Some examples of the requirements that we demonstrated in order to meet the criteria include:

  • Greenhouse Gas – Our commitment to reduce Greenhouse Gas (GHG) emissions to mitigate its impact on the global climate, e.g. smelters shall not exceed 8 t CO2/t Al, including emissions related to energy used to produce aluminum (energy-related emissions). our hydroelectricity based low-carbon aluminum produced in Canada is definitely an advantage that differentiates Rio Tinto aluminum, where we produce some of the world’s lowest carbon aluminum.
  • Material Stewardship – Our commitment to take a lifecycle perspective and to promote resource efficiency, collection, and recycling of aluminum within our operations and within the value chain.
  • High Level of Integrity and Compliance – Our work against corruption in all its forms, including extortion and bribery, consistent with laws and international standards.
  • Women’s Rights – Our implementation of policies and processes to ensure respect for the rights and interests of women, consistent with international standards.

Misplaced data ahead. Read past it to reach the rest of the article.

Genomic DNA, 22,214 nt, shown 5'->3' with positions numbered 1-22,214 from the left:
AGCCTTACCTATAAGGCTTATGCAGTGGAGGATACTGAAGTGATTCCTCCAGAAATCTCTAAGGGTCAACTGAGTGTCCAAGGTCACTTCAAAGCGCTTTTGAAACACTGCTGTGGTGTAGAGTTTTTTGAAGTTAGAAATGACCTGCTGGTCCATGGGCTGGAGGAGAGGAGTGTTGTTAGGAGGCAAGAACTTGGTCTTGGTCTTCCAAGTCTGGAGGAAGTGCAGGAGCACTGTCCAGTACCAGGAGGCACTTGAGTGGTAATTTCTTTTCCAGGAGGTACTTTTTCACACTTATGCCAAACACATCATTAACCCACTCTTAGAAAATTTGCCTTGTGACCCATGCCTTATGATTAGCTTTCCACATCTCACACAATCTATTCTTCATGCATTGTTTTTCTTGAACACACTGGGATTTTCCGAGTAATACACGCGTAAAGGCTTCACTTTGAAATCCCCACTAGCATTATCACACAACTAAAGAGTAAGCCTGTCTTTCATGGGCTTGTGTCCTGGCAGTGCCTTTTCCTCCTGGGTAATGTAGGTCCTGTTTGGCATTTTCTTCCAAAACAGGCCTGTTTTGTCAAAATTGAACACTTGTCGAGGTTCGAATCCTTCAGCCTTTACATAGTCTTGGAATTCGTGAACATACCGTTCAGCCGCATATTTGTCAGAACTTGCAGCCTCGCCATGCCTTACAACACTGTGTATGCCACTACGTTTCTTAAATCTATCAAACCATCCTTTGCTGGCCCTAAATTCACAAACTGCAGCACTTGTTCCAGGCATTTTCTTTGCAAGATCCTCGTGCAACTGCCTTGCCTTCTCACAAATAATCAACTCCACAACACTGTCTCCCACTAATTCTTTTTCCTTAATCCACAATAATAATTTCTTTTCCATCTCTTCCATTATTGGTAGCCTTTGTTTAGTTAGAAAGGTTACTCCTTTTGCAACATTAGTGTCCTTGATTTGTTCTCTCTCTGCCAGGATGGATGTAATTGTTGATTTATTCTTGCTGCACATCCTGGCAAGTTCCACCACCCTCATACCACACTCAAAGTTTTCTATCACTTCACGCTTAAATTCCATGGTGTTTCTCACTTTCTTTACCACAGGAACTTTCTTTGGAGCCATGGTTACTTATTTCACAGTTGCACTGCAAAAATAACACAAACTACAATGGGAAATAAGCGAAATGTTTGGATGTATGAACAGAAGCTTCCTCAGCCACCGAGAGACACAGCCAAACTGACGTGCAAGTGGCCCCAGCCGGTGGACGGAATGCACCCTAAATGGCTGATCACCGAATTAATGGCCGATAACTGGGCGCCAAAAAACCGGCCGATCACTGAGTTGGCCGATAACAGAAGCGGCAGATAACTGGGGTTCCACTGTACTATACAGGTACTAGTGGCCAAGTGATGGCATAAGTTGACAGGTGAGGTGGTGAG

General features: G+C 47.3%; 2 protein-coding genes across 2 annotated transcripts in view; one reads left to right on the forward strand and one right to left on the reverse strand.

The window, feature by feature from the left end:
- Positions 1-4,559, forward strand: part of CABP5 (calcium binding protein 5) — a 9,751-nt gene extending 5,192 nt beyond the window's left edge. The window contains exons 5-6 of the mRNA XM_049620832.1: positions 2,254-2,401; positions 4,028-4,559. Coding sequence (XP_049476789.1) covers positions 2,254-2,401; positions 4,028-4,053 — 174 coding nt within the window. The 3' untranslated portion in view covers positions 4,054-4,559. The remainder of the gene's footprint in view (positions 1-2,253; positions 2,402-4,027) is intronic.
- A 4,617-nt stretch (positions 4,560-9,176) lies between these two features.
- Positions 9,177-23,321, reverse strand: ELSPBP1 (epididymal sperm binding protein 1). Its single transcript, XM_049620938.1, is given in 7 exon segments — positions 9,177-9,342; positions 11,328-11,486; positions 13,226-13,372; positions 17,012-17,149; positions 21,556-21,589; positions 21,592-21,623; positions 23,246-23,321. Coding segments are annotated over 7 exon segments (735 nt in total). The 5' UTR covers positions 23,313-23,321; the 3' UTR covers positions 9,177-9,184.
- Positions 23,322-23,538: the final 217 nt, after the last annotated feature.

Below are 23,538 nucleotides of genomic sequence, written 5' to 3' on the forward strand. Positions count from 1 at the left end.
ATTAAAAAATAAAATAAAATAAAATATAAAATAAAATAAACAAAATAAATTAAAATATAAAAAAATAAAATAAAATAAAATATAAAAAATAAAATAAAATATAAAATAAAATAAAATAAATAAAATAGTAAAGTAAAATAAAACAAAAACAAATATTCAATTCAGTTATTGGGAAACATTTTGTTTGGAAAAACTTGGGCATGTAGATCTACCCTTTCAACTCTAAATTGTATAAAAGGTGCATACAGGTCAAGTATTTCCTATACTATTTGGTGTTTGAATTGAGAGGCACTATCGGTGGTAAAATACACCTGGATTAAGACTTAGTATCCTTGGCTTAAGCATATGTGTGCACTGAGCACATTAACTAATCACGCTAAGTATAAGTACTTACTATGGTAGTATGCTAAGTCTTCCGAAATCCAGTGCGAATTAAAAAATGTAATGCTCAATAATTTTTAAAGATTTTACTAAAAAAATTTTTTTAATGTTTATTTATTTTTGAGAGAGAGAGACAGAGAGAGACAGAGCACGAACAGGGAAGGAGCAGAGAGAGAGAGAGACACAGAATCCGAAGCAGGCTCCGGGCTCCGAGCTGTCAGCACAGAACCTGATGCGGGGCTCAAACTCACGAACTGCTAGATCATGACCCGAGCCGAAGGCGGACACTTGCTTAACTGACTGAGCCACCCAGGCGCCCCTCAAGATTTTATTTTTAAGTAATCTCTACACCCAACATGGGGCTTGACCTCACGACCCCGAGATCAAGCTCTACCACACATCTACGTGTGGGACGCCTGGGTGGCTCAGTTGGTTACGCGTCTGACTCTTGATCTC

• Non-Discrimination – How we ensure equal opportunities and do not engage in or support discrimination in hiring, salary, promotion, training, advancement opportunities, or termination of any worker on the basis of gender, race, national or social origin, religion, disability, political affiliation, sexual orientation, marital status, family responsibilities, age, or any other condition that could give rise to discrimination.
Rio Tinto – Shipshaw hydropower plant
Built in 1943, the Shipshaw hydropower plant is a key component of Rio Tinto’s Saguenay-Lac-Saint-Jean hydroelectric power network. In addition to enabling more efficient water usage, the new turbine, completed in November 2012, achieved a key objective for both Rio Tinto and Quebec’s aluminum industry – it added: value to clean, renewable energy in Quebec. Shipshaw has a capacity of 947 MW.

In addition, Rio Tinto has recently achieved Chain of Custody certification through ASI. Can you describe what this certification evaluates and how it is different from the Performance Standard? What aspects of Rio Tinto’s worldwide business has enabled the company to achieve this certification? Can you give some specific examples?

We were required to demonstrate that material can be traced through a ‘chain of custody’ spanning sites that have each been certified to meet ASI standards. To meet this requirement, Rio Tinto developed a robust system to allow the exact tracking of ASI material produced at each step of the supply chain. This is done using a ‘mass balance’ approach, which is common in sustainable supply chain initiatives in sectors such as the chocolate industry.